Natural killer (NK) cells, an important component of innate immunity, are a distinct lineage of lymphocytes defined by the expression of CD56 and NKp46 and by the absence of CD3, providing a first line of defense against pathogens and cancer in a non-major-histocompatibility-complex- (MHC-) restricted fashion without the need of prior sensitization. Derived from the bone marrow, NK cells have wide tissue distribution, with high frequencies of mature ones in lung, liver, blood and spleen.
They are generally found at low frequencies in lymph nodes and mostly with immature phenotype, but following local stimulation, mature NK cells can accumulate in these sites. The function of NK cells is regulated by a balance between signals transmitted by activating receptors, which recognize ligands on tumors and virus-infected cells, and inhibitory receptors specific for MHC-I molecules. NK cells serve as an effective, early protection.
They are activated during the initial stages of viral infections by cytokines and chemokines, such as IFN-𝛼, IFN-𝛽, IL-12, IL-15, and IL-18, produced by infected cells or by interacting with dendritic cells and macrophages. NK cells use two main effector mechanisms to control disease: direct lysis of infected target cells with perforin and granzymes through the granule-exocytosis pathway and the secretion of TNF-𝛼, IFN-𝛾, GM-CSF, and chemokines that are significant in the non-cytolytic control of viral infections and may help shape the subsequent adaptive immune response.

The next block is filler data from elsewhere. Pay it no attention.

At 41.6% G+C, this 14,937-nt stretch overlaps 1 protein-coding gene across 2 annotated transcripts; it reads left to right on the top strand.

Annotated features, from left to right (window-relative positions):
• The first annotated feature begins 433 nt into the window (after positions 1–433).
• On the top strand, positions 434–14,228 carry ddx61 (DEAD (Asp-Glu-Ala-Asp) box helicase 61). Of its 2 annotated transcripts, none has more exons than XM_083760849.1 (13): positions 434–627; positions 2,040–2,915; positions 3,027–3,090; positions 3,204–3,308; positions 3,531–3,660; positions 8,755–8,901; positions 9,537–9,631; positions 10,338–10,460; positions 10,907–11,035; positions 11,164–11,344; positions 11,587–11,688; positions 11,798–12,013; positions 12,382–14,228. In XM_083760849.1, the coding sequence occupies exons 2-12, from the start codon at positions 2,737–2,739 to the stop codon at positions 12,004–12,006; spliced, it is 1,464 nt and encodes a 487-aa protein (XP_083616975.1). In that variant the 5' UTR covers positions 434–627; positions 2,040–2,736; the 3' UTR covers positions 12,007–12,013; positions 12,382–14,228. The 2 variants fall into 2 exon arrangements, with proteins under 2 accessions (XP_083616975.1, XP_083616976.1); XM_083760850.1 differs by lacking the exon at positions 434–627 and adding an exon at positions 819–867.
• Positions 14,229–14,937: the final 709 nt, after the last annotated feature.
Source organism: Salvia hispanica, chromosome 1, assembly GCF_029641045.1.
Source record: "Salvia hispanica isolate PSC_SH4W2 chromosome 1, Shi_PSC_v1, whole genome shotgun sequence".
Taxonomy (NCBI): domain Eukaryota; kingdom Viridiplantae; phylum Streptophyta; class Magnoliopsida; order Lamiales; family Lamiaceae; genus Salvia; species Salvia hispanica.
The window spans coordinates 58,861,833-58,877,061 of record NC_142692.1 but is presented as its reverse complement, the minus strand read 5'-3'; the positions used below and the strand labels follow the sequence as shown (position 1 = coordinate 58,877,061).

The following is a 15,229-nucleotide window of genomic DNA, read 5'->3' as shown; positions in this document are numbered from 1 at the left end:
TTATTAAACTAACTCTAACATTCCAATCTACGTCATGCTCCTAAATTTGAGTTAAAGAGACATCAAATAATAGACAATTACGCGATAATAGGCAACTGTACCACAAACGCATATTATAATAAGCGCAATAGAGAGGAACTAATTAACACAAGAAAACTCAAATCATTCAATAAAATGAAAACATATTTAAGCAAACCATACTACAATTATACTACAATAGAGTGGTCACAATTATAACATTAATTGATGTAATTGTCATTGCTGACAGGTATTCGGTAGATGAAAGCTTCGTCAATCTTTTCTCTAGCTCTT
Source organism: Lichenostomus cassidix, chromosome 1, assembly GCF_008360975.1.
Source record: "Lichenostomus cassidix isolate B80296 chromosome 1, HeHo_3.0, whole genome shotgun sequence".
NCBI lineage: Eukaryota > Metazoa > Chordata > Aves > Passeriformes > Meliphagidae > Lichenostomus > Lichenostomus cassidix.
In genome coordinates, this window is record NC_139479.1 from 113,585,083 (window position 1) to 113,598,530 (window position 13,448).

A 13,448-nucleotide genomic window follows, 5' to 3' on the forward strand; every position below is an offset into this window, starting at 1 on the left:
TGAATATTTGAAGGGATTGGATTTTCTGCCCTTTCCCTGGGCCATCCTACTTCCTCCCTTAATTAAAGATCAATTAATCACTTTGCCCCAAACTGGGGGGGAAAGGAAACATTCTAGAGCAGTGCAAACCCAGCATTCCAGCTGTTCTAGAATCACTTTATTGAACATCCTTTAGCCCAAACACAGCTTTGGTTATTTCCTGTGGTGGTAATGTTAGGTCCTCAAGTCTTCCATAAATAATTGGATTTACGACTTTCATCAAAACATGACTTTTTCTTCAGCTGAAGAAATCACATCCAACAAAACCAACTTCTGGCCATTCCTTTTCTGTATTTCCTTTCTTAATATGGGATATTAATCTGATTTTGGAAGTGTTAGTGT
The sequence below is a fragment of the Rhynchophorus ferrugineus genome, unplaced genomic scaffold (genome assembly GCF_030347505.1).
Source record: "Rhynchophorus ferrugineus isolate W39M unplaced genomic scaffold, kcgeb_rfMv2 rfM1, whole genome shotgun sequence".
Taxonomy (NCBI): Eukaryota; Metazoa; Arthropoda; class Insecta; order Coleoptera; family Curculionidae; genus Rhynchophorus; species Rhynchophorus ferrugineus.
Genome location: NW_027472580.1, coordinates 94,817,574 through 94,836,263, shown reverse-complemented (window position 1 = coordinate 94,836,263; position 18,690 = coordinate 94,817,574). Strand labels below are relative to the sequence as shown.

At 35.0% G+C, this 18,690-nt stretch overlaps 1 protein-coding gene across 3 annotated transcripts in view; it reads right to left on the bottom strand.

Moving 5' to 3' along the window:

In the battle between host and invading pathogens, virus has also developed several strategies for evading NK cell elimination, including viral-encoded proteins binding to NK cell inhibitory receptor, viral immunoevasion by encoding cytokine mimicry, soluble ligands secreted by virus inhibiting NK cell activity, and directly infecting NK cells. Taking avian influenza for example, NK cells are activated after infection with H9N2 LPAI virus, but not with induction by H5N1 virus, suggesting decreased NK cell activation may be one of the mechanisms contributing to the enhanced pathogenicity of HPAI viruses. Thus, how to reverse the immune suppression of NK cells and boost NK cell activity are crucial for fully usage of NK cells to prevent and treat emerging and severe pathogen infections.
Due to the growing recognition that natural products are non-toxic, have lesser side effects, and are accessible at affordable prices, hub on medicinal plant research has augmented all over the world. Phytocee™, a proprietary polyherbal formulation for poultry and other animal species, is developed by M/s Natural Remedies Private Limited, Bengaluru, India, containing E. officinalis fruits (70% w/w), O. sanctum whole plant (20% w/w), and W. somnifera roots (10% w/w). All these plants are reported for their benefits to immune competence.
PhytoceeTM is already proven to promote lymphocyte proliferation and macrophage activation, and improve antibody titre. The recent research shows that NK cell activity is sensitive to both water and methanol extracts of Phytocee™, exhibiting an increasing trend in a concentration-dependent manner.
This result indicates that Phytocee™ has an ability to control virus expansion before the onset of specific immune response via activation of NK cells, which is a very unique opportunity to support better healthcare for farm animals.